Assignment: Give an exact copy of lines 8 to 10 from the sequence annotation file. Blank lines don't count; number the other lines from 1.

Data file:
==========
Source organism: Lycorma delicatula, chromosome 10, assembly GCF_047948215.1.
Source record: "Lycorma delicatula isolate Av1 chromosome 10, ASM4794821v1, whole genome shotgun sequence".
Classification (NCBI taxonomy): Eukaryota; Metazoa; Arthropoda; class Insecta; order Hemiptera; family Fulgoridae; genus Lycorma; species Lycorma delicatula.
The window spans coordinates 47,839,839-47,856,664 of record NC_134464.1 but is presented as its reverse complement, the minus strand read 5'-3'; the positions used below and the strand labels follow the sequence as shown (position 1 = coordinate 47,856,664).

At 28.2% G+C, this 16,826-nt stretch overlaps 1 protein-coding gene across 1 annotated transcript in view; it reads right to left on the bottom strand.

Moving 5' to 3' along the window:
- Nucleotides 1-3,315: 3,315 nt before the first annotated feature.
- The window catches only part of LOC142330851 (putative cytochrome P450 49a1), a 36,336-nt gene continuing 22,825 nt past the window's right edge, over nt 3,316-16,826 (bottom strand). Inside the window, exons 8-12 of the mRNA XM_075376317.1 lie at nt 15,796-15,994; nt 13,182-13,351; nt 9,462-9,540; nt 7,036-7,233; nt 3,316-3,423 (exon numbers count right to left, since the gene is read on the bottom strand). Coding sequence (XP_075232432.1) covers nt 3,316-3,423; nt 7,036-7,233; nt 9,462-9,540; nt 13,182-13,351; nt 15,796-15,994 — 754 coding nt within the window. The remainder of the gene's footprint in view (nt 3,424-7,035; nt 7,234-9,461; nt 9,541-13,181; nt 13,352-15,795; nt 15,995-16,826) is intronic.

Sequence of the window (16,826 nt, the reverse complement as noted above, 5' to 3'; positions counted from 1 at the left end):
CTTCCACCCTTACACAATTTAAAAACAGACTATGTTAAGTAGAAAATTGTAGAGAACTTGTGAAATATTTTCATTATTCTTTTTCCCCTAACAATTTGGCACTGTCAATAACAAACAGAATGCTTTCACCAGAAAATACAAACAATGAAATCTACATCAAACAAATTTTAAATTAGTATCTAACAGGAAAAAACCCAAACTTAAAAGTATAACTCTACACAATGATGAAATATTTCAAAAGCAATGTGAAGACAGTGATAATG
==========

- The window catches only part of LOC142330851 (putative cytochrome P450 49a1), a 36,336-nt gene continuing 22,825 nt past the window's right edge, over nt 3,316-16,826 (bottom strand). Inside the window, exons 8-12 of the mRNA XM_075376317.1 lie at nt 15,796-15,994; nt 13,182-13,351; nt 9,462-9,540; nt 7,036-7,233; nt 3,316-3,423 (exon numbers count right to left, since the gene is read on the bottom strand). Coding sequence (XP_075232432.1) covers nt 3,316-3,423; nt 7,036-7,233; nt 9,462-9,540; nt 13,182-13,351; nt 15,796-15,994 — 754 coding nt within the window. The remainder of the gene's footprint in view (nt 3,424-7,035; nt 7,234-9,461; nt 9,541-13,181; nt 13,352-15,795; nt 15,995-16,826) is intronic.

Sequence of the window (16,826 nt, the reverse complement as noted above, 5' to 3'; positions counted from 1 at the left end):
CTTCCACCCTTACACAATTTAAAAACAGACTATGTTAAGTAGAAAATTGTAGAGAACTTGTGAAATATTTTCATTATTCTTTTTCCCCTAACAATTTGGCACTGTCAATAACAAACAGAATGCTTTCACCAGAAAATACAAACAATGAAATCTACATCAAACAAATTTTAAATTAGTATCTAACAGGAAAAAACCCAAACTTAAAAGTATAACTCTACACAATGATGAAATATTTCAAAAGCAATGTGAAGACAGTGATAATG